Fired Gay VCU Volleyball Coach Trying To Move Forward

December 19, 2012 / Volleyball
USA Today, Jeffrey Martin

James Finley says he has options. He won’t reveal names out of fairness to each administration’s decision-making process, but four universities, including two from major conferences, have expressed interest in him being their women’s volleyball coach. He’s flattered, aware he probably won’t be out of work long after his contract as Virginia Commonwealth University’s coach expires Dec. 31.

But he’d rather keep his old job.

He says this despite being fired Nov. 19, a dismissal that he alleges was because he is gay, according a complaint filed with the university’s office for institutional equity. University spokesperson Pamela Lepley confirmed Wednesday an investigation is underway, and that the results will be distributed only to Finley and VCU president Michael Rao.

Finley said if he’s not reinstated, litigation is possible.

In 2012 Finley, 52, had the best season of his eight-year run in Richmond, leading the Rams to a 25-6 record, best in the program’s history. Overall, Finley is 151-116.

He also has a husband, which Finley says was never an issue on campus until new athletic director Ed McLaughlin arrived in August.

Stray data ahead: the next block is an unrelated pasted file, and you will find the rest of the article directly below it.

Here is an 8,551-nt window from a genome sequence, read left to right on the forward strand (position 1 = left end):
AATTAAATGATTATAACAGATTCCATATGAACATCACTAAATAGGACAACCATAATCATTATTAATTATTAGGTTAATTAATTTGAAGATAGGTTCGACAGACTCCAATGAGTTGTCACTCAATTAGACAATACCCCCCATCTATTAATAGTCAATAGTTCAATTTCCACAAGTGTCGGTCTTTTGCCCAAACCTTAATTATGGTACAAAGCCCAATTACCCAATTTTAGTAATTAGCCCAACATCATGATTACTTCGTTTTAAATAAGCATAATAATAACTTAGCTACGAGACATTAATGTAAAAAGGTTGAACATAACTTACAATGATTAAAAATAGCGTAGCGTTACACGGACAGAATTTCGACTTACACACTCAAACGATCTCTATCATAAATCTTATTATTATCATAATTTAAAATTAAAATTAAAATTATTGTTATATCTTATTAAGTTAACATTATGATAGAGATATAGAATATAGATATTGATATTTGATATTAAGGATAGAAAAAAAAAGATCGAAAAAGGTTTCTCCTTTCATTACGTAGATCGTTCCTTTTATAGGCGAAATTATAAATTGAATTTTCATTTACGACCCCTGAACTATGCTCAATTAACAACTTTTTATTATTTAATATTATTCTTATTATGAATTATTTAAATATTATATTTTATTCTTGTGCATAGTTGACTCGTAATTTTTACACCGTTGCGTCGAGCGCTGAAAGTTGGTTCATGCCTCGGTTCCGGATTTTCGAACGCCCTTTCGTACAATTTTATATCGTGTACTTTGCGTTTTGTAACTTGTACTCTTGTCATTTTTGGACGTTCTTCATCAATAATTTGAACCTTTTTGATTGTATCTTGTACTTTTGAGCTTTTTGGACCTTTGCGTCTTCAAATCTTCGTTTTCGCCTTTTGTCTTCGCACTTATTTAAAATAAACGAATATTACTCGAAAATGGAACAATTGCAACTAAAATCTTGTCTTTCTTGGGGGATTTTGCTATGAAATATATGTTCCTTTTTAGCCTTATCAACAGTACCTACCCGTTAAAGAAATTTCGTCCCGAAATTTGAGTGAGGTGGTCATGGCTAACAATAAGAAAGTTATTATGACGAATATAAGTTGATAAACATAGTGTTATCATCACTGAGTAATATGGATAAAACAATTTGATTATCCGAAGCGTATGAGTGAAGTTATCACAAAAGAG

“He never came and introduced himself to me or my staff or my team,” Finley told USA Today Sports on Wednesday. “He never asked for a meeting with me. He never talked to me about my program. We never had a conversation outside, in the hallway, at a game, anywhere. The only communication I had with him, period, was initiated by me.

“If he hired someone new, I’d send him an e-mail and say, ’Hey, congrats.’ He’d send something back. … How do you evaluate someone when you don’t have any interaction with someone?”

McLaughlin did not respond Wednesday to multiple interview requests. In a statement following Finley’s dismissal, McLaughlin said, “Our program needs a different direction and different leadership to attain our goals of achieving at an elite level nationally.”

Finley said he was doing just that.

“I felt that because of my character and who I am that I couldn’t just walk away from this,” he said. “For anybody, for any reason, if you’re not evaluated on your job performance, it’s like, ’Geez, I can’t let this go.’

“But we had a long discussion — if I do this, is it going to keep me from being hired? People were already saying, ’Nobody gets fired when they have 25 wins — something must be wrong.’ I thought it’d be more damaging if I didn’t stand up. At least now, people know why. And if someone doesn’t want to hire me because I’m an openly gay man and I’m married, I probably don’t want to be there, anyway.”

Leave a Reply